The Federal Reserve will not be releasing the results of its stress tests of the nation's biggest 19 banks until Thursday, and undoubtedly there is some element of folly in daring to beat the Fed to the punch. After all, according to The New York Times, the tests have been in the works for two months and have involved more than 150 regulators who, in addition to poring through voluminous bank data, have had the benefit of the banks' analyses of how various hypothetical situations will affect their loss rates.
Still, one can't help but wonder if there are other tools at hand that can get the job done properly without taking so long. In fact, I introduced such a tool in my last post – a bank’s asset quality (AQ) index. It enlists an engine of analysis that dwarfs even the Fed's 150 regulators -- namely the equity and debt markets. Quite simply, it compares a bank’s share of market capitalization to its share of revenues -- the interest it earns on producing assets plus fees for banking services. This provides a quick insight into how the share of value investors assign to these institutions compares with the share of revenues they earn on assets, which constitutes a direct measure of their investment quality.
When share of market capitalization exceeds share of revenues, it suggests that a bank may be holding the amount of common stock necessary to absorb future losses; when the reverse is true, it suggests that it may not. Doing the calculations doesn’t take two months and 150 regulators, although it does focus on something that the Fed defines as essential to banks' health -- the amount of capital represented by common stock.
CALCULATING YOUR BANK'S AQ
Calculating a bank’s AQ score is a simple two-step process:
Step 1 is to decide on a sample of banks: three or more banks over ten or more periods.
Step 2 is to sum their total capitalization and revenues and calculate the percentage of the total represented by each bank. Then take the difference and standardize it. Statistics 101 shows us how to do this in units called standard deviations, which are measures of how far a bank’s AQ score is from the mean. This is the bank’s AQ – Asset Quality.
Bank AQ scores above the mean are positive and those below the mean are negative. Statistics 101 also teaches us that for any Bank AQ value in this sample greater than +1.7 the chance that has troubled assets is less than 5%, whereas any value lower than -1.7 means that chance is greater than 95%.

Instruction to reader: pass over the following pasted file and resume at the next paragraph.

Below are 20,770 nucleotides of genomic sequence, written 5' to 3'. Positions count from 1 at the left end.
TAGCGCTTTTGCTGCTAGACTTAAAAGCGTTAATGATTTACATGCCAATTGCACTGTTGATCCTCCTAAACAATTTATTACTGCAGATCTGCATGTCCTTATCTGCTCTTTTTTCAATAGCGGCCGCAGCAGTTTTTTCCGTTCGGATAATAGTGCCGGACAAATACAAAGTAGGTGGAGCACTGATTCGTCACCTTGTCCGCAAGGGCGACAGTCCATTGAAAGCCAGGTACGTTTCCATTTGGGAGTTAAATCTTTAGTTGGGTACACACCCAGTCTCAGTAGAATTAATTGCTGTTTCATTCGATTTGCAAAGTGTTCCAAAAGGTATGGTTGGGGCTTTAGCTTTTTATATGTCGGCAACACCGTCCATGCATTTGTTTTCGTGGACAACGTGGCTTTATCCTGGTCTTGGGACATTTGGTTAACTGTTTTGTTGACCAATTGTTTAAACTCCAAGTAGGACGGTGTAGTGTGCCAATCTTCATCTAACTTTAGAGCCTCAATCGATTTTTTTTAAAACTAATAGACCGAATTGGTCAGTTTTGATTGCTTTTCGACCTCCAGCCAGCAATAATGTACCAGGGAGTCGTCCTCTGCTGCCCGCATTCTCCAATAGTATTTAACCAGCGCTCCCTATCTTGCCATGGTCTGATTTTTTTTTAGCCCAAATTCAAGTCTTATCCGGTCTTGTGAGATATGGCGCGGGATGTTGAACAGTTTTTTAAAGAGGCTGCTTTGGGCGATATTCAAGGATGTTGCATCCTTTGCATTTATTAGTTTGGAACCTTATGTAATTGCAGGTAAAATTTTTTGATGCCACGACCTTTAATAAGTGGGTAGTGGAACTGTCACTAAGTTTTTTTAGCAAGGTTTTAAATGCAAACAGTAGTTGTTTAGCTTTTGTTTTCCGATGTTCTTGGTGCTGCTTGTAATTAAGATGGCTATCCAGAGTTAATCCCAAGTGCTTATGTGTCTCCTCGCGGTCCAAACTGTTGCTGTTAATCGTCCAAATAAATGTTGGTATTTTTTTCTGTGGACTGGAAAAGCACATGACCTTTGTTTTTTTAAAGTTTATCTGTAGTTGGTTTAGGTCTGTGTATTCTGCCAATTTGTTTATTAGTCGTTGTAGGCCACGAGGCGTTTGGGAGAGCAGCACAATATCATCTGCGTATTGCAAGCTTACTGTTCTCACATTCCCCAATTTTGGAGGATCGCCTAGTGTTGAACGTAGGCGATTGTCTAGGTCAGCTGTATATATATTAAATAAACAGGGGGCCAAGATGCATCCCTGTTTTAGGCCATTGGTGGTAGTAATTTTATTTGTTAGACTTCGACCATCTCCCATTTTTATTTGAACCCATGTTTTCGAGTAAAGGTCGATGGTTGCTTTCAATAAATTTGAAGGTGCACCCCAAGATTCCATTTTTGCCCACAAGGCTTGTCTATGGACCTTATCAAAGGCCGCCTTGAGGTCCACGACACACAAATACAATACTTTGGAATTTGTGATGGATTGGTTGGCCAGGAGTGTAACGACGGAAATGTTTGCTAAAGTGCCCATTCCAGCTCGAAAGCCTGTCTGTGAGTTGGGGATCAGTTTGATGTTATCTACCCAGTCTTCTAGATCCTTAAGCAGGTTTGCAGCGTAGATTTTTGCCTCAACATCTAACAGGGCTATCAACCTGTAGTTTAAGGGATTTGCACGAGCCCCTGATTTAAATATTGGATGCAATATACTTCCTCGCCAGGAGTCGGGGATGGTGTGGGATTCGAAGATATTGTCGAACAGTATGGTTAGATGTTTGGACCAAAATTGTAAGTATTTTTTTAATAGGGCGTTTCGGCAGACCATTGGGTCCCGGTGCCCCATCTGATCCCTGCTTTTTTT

THE GOOD BANKS
In terms of the Federal Reserve’s criterion, less than a 5% chance of holding troubled assets means it is highly likely these 40 banks have enough capital in common stocks to absorb future losses as the recession wears on.
For comparison, the April 24, 2009 DealBook story “Judgment Day for Big U.S. Banks” concluded that U.S. Bancorp (USB) and JP Morgan Chase (JPM) “probably have put the bulk their troubles behind them.” These conclusions are supported by their AQ scores of +4.15 and +1.81 respectively -- these banks almost certainly have put the bulk of their troubles behind them.
THE MIDDLE BANKS
Based on their AQI the 32 middle banks in this list had a greater than 5% but less than 95% chance of holding troubled assets in their portfolio in the last quarter of 2008.
In terms of the Federal Reserve’s criterion, the banks in this list have an increasing chance of holding troubled assets. This means it is highly likely that those banks near the top of this hold enough capital in common stocks to absorb future losses as the recession wears on. Those near the bottom of this list likely do not. Banks in the middle have around a 50/50 chance.
That DealBook story also concluded that Bank of New York Mellon (BK) and State Street Corporation (STT) probably have put the bulk of their troubles behind them. Based on their AQ both of them are on the cusp between the good and middle banks with scores of +1.66 and +1.36 respectively giving them just a 0.05 and 0.09 chance of having future troubles as the recession wears on.
THE UGLY BANKS
Based on each bank AQ the 20 institutions in the following list have a greater than 95% chance of holding a significant proportion of troubled assets on their balance sheet.
DealBook also concluded that a number of regional banks are “strong candidates for needing additional money.” The story fingered Sun Trust Banks (STI) with an AQ of -2.14 and Regions Financial Corp (RF) with an AQ of -2.93. These AQ scores are associated with a 0.98 and 0.99 chance of needing additional capital.
In the American Bankers’ list of the top 150 institutions with the most deposits, 112 were public companies. Twenty of these failed to report in one or more of the 32 quarters ending with the last quarter of 2008. The final sample of 92 “Bank and Thrift Holding Companies with the Most Deposits Q3-2008” was used in this study.
One might call this method of assessing a bank’s health no more than taking its temperature. But, even if temperature doesn't provide complete information of the health of a bank, it does sort out the ones in need of triage.
As always, your comments are welcome.